By Nada Akl
Pope Benedict XVI’s three day visit in Lebanon earlier this month carried a meaningful message of hope in troubled times. Despite international tensions, the Lebanese people united to welcome him, demonstrating their desire for successful coexistence.
The event coincided with new international tensions due to the The Innocence of Muslims, a low-budget YouTube video by an individual in the United States, who according to news reports, has engaged in fraud in the past. The video sparked many vehement anti-American protests around the world.
With negative stories like these garnering so much attention, it is especially important to pay attention to the positive ones that might be overlooked.
Despite the tensions, all Lebanese religious communities – not only Christian, but also Shia, Sunni and Druze – as well as some political party representatives, welcomed the Pope, reminding the world that this country was built on the idea of diversity and celebrating all faiths.
The neighbourhood near the Beirut airport, where Pope Benedict landed, has a majority Shia population, and Shia women lined up to greet him as he arrived in the country. The next day, it seemed that the image capturing that moment was everywhere in the news. The image is striking in many ways, but it is also a natural aspect of day-to-day coexistence in Lebanon.
Many Lebanese people have often emphasised that the coexistence of religions is the country’s only way forward – so often that this message may seem like an overused cliché. However, it is also true, which Lebanese citizens know. The reality of coexistence was evident in the papal visit. The Pope repeatedly expressed hope for peace in Syria and the Middle East in general, urging Christians and Muslims alike to strive for harmony in coexistence.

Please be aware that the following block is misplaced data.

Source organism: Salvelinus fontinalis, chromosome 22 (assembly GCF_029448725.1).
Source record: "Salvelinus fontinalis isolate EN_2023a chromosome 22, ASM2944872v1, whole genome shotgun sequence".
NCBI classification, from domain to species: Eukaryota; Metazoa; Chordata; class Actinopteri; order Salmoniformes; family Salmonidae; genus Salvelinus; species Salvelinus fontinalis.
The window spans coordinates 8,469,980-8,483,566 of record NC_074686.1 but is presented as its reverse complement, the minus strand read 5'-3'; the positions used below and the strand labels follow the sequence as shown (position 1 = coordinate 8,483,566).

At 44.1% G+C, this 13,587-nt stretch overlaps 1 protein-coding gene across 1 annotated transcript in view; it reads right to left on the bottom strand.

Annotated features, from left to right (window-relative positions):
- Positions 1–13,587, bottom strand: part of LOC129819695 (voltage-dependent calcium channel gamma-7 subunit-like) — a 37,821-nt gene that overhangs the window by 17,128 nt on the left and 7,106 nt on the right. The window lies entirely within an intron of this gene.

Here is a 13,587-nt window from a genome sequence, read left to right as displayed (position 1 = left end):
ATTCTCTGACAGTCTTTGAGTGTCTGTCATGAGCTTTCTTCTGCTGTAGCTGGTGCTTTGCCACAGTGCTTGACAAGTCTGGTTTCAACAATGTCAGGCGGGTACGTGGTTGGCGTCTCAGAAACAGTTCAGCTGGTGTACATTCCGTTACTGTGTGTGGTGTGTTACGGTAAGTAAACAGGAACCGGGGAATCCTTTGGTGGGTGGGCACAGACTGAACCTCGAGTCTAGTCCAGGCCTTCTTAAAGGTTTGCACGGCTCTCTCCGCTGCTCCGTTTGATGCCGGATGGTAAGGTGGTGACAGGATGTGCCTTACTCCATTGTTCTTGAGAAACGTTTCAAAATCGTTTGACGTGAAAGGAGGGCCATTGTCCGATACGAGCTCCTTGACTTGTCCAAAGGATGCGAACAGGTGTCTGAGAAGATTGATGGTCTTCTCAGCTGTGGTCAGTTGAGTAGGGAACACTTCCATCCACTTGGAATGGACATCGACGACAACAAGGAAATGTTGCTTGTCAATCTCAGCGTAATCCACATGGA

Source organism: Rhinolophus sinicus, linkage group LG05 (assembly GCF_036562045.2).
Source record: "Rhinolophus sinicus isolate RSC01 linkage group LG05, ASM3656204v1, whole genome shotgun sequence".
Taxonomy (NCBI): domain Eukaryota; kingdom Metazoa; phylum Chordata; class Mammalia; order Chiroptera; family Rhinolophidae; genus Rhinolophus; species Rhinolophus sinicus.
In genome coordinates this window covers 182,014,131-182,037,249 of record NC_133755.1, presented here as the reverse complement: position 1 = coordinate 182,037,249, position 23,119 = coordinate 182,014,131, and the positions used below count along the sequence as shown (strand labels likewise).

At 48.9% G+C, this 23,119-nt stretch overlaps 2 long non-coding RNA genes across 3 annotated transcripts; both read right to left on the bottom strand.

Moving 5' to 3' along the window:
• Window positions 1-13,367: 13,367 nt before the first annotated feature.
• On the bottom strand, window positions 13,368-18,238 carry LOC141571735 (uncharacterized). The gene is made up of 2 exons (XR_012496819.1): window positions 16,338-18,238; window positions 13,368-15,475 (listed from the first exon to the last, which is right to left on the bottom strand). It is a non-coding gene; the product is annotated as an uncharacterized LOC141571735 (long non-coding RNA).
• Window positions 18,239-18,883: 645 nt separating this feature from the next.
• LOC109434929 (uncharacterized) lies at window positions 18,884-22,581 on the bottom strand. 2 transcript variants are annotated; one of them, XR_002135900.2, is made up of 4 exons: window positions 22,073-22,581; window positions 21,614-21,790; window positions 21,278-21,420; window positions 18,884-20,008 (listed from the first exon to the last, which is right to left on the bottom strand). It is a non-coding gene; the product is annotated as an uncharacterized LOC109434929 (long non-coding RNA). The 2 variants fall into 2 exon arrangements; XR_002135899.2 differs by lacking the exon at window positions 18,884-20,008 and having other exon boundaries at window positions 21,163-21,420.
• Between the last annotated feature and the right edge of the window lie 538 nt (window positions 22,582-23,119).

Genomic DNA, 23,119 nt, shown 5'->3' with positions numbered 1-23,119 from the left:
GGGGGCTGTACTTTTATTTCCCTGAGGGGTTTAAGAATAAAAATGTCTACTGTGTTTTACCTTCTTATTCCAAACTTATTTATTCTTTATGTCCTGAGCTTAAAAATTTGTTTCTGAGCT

Pope Benedict saluted the presence of Muslims in the audience both at a youth gathering on 15 September, as well as at an open-air Sunday Mass the next day that organisers said was attended by around 350,000 people. Many Lebanese people remember the words of Pope Benedict’s predecessor, John Paul II, during his 1997 visit to Beirut: “Lebanon is more than a country, it’s a message” – referring to the fact that the country houses so many different religious communities which coexist side by side.
Today more than ever, the message that is Lebanon must be heard.
This is all the more urgent considering the news about some Lebanese protestors setting fire to an American chain restaurant in the northern Lebanese city of Tripoli 14 September to protest the The Innocence of Muslims video. The confusion and misinformation surrounding the video provoked disproportionate reactions throughout the Muslim world against innocent people who are not responsible for a defamatory YouTube video. Yet even with hurdles like these, there is hope for Lebanon.
Lebanon may be caught up in regional and international power struggles, but there are reasons to be optimistic about its future. Most Lebanese know that their country can only succeed if they recognise, respect and celebrate each other’s faith.
More than a message of hope and peace, Pope Benedict’s visit to the Middle East was a reality check and an important reminder that this is first and foremost the land that brings different religions together. It is the home of Christians and Muslims alike. When an obscure video can cause such a mess, these reminders matter.
What is needed now is for ordinary Lebanese to continue to foster coexistence. As one person observed while watching the Pope on television in a Beirut café: “It’s a good thing that we all welcomed him, but it’s up to us to make it count in the long term.”
Nada Akl is a freelance journalist based in Lebanon.